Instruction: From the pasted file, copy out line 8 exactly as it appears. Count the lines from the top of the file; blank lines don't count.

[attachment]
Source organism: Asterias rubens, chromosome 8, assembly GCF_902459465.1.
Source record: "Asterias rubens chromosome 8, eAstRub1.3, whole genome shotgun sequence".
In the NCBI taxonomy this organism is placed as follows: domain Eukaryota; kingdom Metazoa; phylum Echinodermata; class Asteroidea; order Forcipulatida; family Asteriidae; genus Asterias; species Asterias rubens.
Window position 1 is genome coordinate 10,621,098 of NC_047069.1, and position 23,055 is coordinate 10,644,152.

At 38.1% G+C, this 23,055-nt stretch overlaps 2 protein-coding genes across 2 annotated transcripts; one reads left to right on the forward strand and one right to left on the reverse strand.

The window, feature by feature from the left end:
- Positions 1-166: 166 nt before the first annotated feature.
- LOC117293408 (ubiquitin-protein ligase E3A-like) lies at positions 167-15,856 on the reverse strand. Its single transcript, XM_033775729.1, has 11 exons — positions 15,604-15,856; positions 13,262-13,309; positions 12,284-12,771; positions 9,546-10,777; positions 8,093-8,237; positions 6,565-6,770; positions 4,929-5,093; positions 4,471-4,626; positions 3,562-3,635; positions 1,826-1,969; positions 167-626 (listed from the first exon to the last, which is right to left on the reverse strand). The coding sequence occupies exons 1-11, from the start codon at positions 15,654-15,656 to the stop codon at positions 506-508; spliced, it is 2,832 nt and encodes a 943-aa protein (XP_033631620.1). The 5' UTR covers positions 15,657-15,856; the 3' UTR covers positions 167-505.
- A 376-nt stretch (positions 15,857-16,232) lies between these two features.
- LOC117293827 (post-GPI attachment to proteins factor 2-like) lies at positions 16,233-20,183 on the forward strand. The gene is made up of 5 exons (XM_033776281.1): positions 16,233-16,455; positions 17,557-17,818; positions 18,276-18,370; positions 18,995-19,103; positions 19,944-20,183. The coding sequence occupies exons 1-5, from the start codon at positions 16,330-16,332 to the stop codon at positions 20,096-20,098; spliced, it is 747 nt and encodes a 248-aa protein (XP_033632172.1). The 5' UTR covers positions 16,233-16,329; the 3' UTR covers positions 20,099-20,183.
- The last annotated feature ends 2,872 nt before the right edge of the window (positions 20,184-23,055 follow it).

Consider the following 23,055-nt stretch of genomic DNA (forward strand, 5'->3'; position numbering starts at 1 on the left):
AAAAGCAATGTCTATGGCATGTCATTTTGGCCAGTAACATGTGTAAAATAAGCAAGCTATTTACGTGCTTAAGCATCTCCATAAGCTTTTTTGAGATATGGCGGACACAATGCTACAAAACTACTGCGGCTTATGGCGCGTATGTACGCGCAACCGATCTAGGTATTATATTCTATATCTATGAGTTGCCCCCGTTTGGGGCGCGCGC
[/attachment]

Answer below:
- LOC117293408 (ubiquitin-protein ligase E3A-like) lies at positions 167-15,856 on the reverse strand. Its single transcript, XM_033775729.1, has 11 exons — positions 15,604-15,856; positions 13,262-13,309; positions 12,284-12,771; positions 9,546-10,777; positions 8,093-8,237; positions 6,565-6,770; positions 4,929-5,093; positions 4,471-4,626; positions 3,562-3,635; positions 1,826-1,969; positions 167-626 (listed from the first exon to the last, which is right to left on the reverse strand). The coding sequence occupies exons 1-11, from the start codon at positions 15,654-15,656 to the stop codon at positions 506-508; spliced, it is 2,832 nt and encodes a 943-aa protein (XP_033631620.1). The 5' UTR covers positions 15,657-15,856; the 3' UTR covers positions 167-505.